Philadelphia Phillies

Philadelphia Phillies

Philadelphia Phillies Logo

Retired Numbers:
1, 14, 20, 32, 36, 42, P, P
David Montgomery, Giles Limited Partnership (Bill Giles), Claire S. Betz, Tri-Play Associates (William C. Buck), Double Play Inc
General Manager:
Played As:

The Letdown is Severe

The 1994 baseball season began with realignment and ended in strike. The National and American Leagues both divided into three divisions.

Lee Thomas was quick to get rid of Mitch Williams before somebody in Philadelphia or South Jersey killed him, as many threatened to do. But why did he have to trade Terry Mulholland to the Yankees on February 9 for Bobby Munoz, Ryan Karp, and Ricky Jordan?

As exciting as 1993 was, 1994 was deflating; nothing went right. Schilling and Greene were 2-9 in April and May, the team was 24-27. The magic was gone. They opened the season in the mile-high cold air of Denver, where curve balls go to die, and pitchers wear body armor. Schilling had the opener, and somehow got through five innings only trailing 4-2 though touched for nine hits. The Phillies won with eight in the eighth on two hits, six walks, and two errors; but the effort took something out of Schilling; he was 0-7 before finally winning a game on July 25, when the season was sinking into the strike mudhole.

The strike began on August 12, 1994 when the owners locked the doors to the ballparks and the players went to the beaches and the golf courses. The fans were left to rage at the selfishness of both. The issues were salary caps, free agency, and revenue sharing for small market clubs. On September 14, acting baseball commissioner Bud Selig cancelled the rest of the season, and the post season. The strike cost the owners $580 million in lost revenue, and the players, with an average salary of $1.2 million, were out $230 million.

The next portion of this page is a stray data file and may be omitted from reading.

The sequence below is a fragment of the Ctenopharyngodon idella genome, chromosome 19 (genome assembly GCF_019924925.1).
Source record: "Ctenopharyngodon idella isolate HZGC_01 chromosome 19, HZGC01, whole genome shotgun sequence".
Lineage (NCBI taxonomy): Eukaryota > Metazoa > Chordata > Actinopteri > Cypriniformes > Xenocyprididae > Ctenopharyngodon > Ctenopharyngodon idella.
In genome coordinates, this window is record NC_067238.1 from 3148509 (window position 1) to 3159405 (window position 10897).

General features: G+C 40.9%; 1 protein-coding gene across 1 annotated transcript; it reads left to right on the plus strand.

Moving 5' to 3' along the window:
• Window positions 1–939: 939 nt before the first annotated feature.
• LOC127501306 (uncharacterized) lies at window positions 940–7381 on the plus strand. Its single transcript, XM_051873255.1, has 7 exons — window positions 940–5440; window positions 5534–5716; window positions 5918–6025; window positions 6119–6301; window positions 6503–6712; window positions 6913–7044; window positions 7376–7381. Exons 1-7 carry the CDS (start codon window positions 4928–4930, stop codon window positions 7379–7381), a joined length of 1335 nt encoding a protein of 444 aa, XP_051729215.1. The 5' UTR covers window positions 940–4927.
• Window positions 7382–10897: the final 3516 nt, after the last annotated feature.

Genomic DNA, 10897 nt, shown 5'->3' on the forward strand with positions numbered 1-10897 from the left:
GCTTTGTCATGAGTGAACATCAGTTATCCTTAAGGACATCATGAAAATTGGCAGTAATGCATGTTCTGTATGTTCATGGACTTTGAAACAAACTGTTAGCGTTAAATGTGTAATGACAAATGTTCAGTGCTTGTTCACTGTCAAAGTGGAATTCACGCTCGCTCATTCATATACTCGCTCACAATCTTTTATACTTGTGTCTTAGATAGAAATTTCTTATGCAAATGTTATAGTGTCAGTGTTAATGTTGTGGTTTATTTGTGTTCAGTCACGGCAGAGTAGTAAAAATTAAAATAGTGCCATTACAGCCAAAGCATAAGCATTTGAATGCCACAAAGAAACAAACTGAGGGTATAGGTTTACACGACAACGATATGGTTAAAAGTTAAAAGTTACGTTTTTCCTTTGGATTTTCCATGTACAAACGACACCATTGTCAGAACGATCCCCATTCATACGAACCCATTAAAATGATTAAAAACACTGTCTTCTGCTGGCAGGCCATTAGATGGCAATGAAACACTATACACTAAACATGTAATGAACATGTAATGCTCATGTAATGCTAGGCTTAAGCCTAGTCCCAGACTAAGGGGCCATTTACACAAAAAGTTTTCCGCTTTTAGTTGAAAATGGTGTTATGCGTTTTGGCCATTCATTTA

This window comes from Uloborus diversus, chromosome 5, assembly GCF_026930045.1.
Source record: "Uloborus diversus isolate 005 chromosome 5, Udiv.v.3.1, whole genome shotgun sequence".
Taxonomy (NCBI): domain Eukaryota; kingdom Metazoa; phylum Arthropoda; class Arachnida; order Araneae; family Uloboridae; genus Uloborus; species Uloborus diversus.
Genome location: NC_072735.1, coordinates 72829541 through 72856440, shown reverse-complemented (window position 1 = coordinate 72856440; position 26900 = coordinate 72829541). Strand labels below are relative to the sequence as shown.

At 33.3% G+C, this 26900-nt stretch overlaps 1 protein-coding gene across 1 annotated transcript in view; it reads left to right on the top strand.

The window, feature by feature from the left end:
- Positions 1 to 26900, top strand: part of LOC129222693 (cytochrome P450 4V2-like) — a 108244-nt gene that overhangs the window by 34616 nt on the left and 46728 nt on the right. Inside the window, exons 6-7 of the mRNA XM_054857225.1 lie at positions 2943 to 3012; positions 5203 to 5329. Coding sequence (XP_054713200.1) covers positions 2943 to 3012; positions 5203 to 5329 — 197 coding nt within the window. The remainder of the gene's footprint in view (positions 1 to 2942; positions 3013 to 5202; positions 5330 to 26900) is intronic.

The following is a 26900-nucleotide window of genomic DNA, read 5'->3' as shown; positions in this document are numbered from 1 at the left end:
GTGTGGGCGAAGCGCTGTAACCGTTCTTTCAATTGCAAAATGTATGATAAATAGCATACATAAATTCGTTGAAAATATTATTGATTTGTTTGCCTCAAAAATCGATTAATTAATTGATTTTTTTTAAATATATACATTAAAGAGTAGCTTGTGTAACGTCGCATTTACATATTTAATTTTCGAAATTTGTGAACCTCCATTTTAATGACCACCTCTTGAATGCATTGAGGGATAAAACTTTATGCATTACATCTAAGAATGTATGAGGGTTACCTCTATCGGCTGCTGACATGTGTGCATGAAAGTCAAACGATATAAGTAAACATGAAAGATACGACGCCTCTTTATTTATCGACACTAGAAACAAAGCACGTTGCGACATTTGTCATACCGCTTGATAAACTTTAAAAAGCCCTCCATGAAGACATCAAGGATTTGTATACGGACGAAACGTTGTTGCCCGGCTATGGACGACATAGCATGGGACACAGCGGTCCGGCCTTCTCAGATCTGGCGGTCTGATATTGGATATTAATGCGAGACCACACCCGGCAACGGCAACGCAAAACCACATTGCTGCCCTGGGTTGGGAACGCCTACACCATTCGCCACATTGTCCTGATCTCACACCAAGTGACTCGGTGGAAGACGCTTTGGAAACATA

The 1994 baseball strike marked the death-knell of major league baseball in Montreal. At the time the strike was called, the Montreal Expos had just gone on a 20-3 spurt to run their record to 74-40, six games ahead of the Atlanta Braves. The legions of Expo fans were excited; and then it happened; no more baseball in 1994. 

The anger of the fans never left, even when the team did. Baseball died in Montreal on that August day in 1994. The failing franchise was purchased by the league in 2002, and became the Washington Nationals in 2005.

Lee Thomas was dealing as late as July 31 when he sent Milt Thompson to Houston for a worn-out oil derrick. In October, before the smoke of the burned out season had even begun to settle, Thomas cleared the deck; he granted free agency to: John Kruk, John Marzano, Ricky Jordan, Mariano Duncan, Pete Incaviglia, Larry Andersen, Norm Charlton, Todd Pratt, and Ben Rivera.

By max blue

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